ReNEWable articles

My Visit to Abound Solar

My Visit to Abound Solar

Checking the headlines today, I noticed one declaring that Abound Solar, a solar panel manufacturing business located in Colorado, had filed for bankruptcy and was going to lay off all 125 of its employees. I was struck by the news first because I just finished writing my book about renewable energy and so I’m generally

Geothermal in America: The Geysers

Driving north on the 101 up the California coast, I stifled a yawn. Partly because I’d started out early, around 6am, to make a 9am interview and tour I’d scheduled at The Geysers–a complex of geothermal energy plants about two and a half north of San Francisco. But also because the thought of spending an

Steaming Ahead with Steam Power?

Think of steam power and you might imagine big, black locomotives puffing white clouds as they chug across the tracks, or steam boats paddle-wheeling down the Mississippi, or maybe dark, dirty, coal-choked factories of the Industrial Age. In other words, steam–and the coal furnaces that produced it–may seem like a relic of the 19th and

Solar Decathalon 2011 Preview

After two years of planning, many sleepless nights, and crash courses in construction, the university teams competing in this year’s Department of Energy Solar Decathlon are ready to build! The Team Meeting to kick off the competition brought all the students together for the first time for final instructions, a good meal, and pep talks

Why We Need a National Renewable Energy Standard

Over the past two years I’ve spent working on the book, the most frequent question I’ve gotten from friends, family, and the occasional curious blog reader goes something like this: “is renewable energy for real, or is it just another hippie fad.” It’s a legitimate question, because for many people, renewable energy is something they

The Promise of Enhanced Geothermal Systems

Geothermal power is the red-headed stepchild of renewable energy. Unlike wind, solar, and biofuels, it rarely makes headlines or stirsup controversy. Politicians and pundits never hail geothermal as theNext Big Thing and often fail to even mention it when speechifying onthe importance (or, depending on their political slant, boondoggle) ofgreen energy. The average citizen, meanwhile,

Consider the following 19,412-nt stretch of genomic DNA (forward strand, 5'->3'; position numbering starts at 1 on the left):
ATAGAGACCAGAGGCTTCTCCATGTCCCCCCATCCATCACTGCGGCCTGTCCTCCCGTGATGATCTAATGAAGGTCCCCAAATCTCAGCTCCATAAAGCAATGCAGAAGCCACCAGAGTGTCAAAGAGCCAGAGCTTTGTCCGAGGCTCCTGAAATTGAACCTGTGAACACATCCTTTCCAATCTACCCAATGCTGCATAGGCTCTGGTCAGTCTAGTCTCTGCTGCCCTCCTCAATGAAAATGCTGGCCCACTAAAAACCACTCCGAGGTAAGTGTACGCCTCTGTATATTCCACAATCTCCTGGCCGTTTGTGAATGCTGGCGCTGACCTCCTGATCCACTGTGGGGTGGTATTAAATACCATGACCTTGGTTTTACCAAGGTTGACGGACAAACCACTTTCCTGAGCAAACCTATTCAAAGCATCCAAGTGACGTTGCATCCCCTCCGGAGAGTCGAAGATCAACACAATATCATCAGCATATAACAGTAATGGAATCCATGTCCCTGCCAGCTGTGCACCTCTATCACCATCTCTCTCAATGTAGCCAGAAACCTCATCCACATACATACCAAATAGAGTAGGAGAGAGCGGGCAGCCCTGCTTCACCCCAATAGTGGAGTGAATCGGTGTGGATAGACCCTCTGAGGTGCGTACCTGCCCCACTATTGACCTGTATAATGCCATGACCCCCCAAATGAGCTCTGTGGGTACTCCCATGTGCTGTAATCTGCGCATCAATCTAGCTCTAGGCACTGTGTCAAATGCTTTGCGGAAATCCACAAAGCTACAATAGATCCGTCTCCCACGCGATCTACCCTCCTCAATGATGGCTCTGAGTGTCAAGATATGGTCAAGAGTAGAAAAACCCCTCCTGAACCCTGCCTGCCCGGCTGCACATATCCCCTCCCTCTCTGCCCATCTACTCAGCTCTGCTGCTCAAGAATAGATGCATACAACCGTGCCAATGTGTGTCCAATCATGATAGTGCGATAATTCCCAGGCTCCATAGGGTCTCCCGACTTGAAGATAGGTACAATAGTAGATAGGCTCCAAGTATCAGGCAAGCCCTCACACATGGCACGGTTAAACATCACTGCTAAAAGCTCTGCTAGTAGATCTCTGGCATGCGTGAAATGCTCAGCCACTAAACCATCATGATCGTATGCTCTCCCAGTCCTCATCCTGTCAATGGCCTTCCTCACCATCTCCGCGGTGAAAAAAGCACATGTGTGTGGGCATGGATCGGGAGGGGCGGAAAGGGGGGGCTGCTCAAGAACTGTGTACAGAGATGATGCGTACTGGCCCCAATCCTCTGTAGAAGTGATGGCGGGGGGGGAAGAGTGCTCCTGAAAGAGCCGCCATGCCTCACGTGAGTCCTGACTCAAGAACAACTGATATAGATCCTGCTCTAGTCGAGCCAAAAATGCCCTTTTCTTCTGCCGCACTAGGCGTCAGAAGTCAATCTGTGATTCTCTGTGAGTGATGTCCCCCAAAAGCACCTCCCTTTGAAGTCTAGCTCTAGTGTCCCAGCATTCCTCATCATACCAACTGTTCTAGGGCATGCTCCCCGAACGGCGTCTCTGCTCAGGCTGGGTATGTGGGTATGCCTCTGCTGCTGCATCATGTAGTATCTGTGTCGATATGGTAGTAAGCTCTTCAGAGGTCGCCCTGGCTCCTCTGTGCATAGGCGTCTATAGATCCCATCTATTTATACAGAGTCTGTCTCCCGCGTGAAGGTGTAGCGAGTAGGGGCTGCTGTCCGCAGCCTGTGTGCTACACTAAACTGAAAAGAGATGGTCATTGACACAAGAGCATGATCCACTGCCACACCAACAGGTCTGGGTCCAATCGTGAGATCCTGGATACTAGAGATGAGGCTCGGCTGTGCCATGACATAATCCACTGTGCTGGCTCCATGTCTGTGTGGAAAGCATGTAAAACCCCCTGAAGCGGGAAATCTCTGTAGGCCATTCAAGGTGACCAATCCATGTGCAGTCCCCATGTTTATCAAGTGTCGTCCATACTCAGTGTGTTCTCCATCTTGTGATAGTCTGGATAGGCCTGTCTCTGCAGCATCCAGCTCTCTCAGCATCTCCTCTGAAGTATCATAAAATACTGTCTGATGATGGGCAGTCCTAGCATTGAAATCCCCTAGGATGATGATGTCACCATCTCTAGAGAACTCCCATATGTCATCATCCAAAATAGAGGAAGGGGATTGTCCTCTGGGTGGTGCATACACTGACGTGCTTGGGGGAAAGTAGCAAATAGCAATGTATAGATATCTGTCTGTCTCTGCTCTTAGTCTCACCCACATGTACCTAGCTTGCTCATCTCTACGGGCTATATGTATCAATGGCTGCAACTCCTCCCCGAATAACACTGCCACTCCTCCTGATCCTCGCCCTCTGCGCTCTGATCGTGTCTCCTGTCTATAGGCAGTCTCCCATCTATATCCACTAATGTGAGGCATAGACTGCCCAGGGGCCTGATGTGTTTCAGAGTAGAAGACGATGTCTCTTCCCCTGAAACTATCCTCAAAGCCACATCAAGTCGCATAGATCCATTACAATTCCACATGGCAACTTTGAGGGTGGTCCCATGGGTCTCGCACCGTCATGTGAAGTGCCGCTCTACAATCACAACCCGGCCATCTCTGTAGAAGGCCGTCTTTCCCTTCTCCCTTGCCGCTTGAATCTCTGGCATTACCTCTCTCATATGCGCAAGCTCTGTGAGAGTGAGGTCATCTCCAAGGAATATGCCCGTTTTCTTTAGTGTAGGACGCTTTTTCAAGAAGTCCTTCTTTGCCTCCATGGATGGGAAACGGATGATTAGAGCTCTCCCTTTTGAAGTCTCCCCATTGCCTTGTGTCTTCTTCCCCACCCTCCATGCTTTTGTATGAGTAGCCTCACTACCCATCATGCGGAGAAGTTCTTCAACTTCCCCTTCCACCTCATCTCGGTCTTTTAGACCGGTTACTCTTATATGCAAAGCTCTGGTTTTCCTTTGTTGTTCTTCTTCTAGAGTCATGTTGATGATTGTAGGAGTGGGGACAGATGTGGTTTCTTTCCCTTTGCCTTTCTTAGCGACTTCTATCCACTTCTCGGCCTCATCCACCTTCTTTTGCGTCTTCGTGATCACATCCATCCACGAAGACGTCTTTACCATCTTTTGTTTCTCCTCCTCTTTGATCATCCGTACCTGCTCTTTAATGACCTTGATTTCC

Why the U.S. Needs a Renewable Energy Policy

In his 2011 State of the Union speech and in dozens of recent public appearances, President Obama has talked up clean energy setting a goal for the United States to produce a whopping 80 percentof its electricity from “clean energy sources” (including nuclear,natural gas, and “clean(er) coal”) by 2035. It’s an ambitious, welcomegoal. But how realistic is

Did Abraham Lincoln Invent Wind Power?

You know who predicted the age of wind power? Abraham Lincoln, that’s who. A New York Times article dated Nov. 22, 1936, quotes from a lecturetitled “Discoveries and Inventions” Lincoln gave in 1860, before hebecame president.  Here’s the relevant part: “Of all the forces of nature, I should think the wind contains thelargest amount of

Who Cares About Energy?

I’m sitting in my studio/cell, as usual, working on the book, miredin one of those necessary periods where in order to write the next bit I have to do a lot of reading and thinking. Always good to learn more,but also frustrating because it seem unproductive, even thought it’snot. During these times my mind often

Knowing Which Way the Wind Blows

“You don’t need a weather man to know which way the wind blows,” Bob Dylan once sang. But if you’re a wind farm developer, you absolutely do needsomeone to help you know not only which way the wind blows, but alsowhere, when, how often, and for how long. That’s where wind energy forecasting comes in.

Hearts and Minds

A few weeks ago I blogged about the “efficiency vs. renewables”dictum — that is, the commonly held wisdom that, practically speakingenergy efficiency comes first, renewables second. Whether you’re ahomeowner, business owner, or government, investing in renewables onlymakes sense if you’ve first done everything possible to use energyderived from all sources–fossil and renewable–more efficiently. In that

Prospecting for Wind

Now that I’m working on a chapter about wind power, I spend a lot of time reading and thinking about … wind. What is windand how does it work? On the one hand it’s simple–wind happens what warm air rises and cooler air rushed in to replace it. But when and how much wind blow

Efficiency First, Renewables Second.. or Vice Versa?

While working on my book on renewable energy over the past year, I’ve repeatedly come across the common argument that while renewables areall well and good, they make little sense without first doing everything we can to make homes, businesses, cars, etc. more energy-efficient. Only then, the reasoning goes, will the average consumer get the

The Story of a Windmill

I’m starting a new chapter, on wind power, and have spent the past few days digging into newspaper archives (digital digging, that is) to learn about the history of windmills and wind power.  I came across a strange story published in the Chicago Daily Tribune, August 31, 1873, titled “The Story of a Windmill.”  I

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